With MiFID 11 commencing in just over ten months time and Brexit taking at least another two years, you would have thought that compliance conversations would be concentrating on the new MiFID rules. The reality, in our experience anyway, is just the opposite.
Smaller firms believe that they are flexible enough to be able to respond to MiFID 11 once the definitive rules are announced. Brexit, however, is a bigger problem. The concern is regarding passporting and the fear that, once the UK is divorced from Europe, that FCA authorised firms will have no access to the current passporting regime and vice versa for European firms into the UK. Equivalence is often mentioned as a possibility but this is optimistic to say the least as there doesn’t appear to be any equivalence regime that could possibly work for this type of business.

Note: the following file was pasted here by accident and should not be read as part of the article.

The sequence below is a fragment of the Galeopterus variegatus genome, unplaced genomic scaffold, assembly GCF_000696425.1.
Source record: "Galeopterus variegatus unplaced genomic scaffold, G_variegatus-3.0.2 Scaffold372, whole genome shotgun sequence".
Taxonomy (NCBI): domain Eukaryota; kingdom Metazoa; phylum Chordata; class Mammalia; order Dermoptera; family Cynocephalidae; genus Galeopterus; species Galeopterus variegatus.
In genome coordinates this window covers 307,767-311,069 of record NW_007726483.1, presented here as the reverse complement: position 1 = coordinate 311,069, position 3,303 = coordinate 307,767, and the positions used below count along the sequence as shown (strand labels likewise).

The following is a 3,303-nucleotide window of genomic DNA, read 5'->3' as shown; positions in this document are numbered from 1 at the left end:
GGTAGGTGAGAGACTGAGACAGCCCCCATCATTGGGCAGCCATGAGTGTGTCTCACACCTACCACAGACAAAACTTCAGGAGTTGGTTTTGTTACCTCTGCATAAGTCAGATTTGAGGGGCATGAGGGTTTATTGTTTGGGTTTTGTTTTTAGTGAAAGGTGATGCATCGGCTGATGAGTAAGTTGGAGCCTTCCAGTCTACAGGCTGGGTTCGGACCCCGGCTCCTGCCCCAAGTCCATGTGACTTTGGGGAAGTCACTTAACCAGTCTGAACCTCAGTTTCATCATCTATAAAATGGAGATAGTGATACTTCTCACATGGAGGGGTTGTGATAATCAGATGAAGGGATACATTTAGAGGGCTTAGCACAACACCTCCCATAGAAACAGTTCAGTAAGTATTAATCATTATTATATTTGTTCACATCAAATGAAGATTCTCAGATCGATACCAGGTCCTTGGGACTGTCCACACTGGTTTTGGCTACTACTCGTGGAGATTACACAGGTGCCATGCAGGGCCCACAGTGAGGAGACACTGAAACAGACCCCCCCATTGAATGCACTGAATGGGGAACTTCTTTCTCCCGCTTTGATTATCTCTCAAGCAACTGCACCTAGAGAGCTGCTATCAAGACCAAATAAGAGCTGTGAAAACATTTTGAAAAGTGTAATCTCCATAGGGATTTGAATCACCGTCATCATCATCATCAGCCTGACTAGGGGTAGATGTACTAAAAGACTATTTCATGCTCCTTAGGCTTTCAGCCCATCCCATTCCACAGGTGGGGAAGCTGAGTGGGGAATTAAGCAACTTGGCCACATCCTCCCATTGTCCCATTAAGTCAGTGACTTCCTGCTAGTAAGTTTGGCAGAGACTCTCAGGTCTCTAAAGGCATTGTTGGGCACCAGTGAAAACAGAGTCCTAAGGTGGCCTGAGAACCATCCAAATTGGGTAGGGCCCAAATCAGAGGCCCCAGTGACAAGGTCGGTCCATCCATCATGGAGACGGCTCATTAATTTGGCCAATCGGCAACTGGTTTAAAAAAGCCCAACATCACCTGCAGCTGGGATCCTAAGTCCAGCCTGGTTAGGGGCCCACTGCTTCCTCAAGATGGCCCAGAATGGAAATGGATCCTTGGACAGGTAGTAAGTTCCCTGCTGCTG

Experts have analysed this situation and concluded that the only possible way forward would be some form of a bespoke deal for the UK’s financial services industry. The difficulty with this approach is that this would, effectively, become a new trade agreement between the EU and a third country and, as such, would require the unanimous consent of all the 27 member states.
Even if they were all willing, it is difficult to see how this could be accomplished in the required time line of just over two years.
Firms are beginning to accept this scenario and have started looking at opening firms within the EU with separate regulatory authorisation.
One thing that is for certain, compliance will become evermore interesting in the coming years.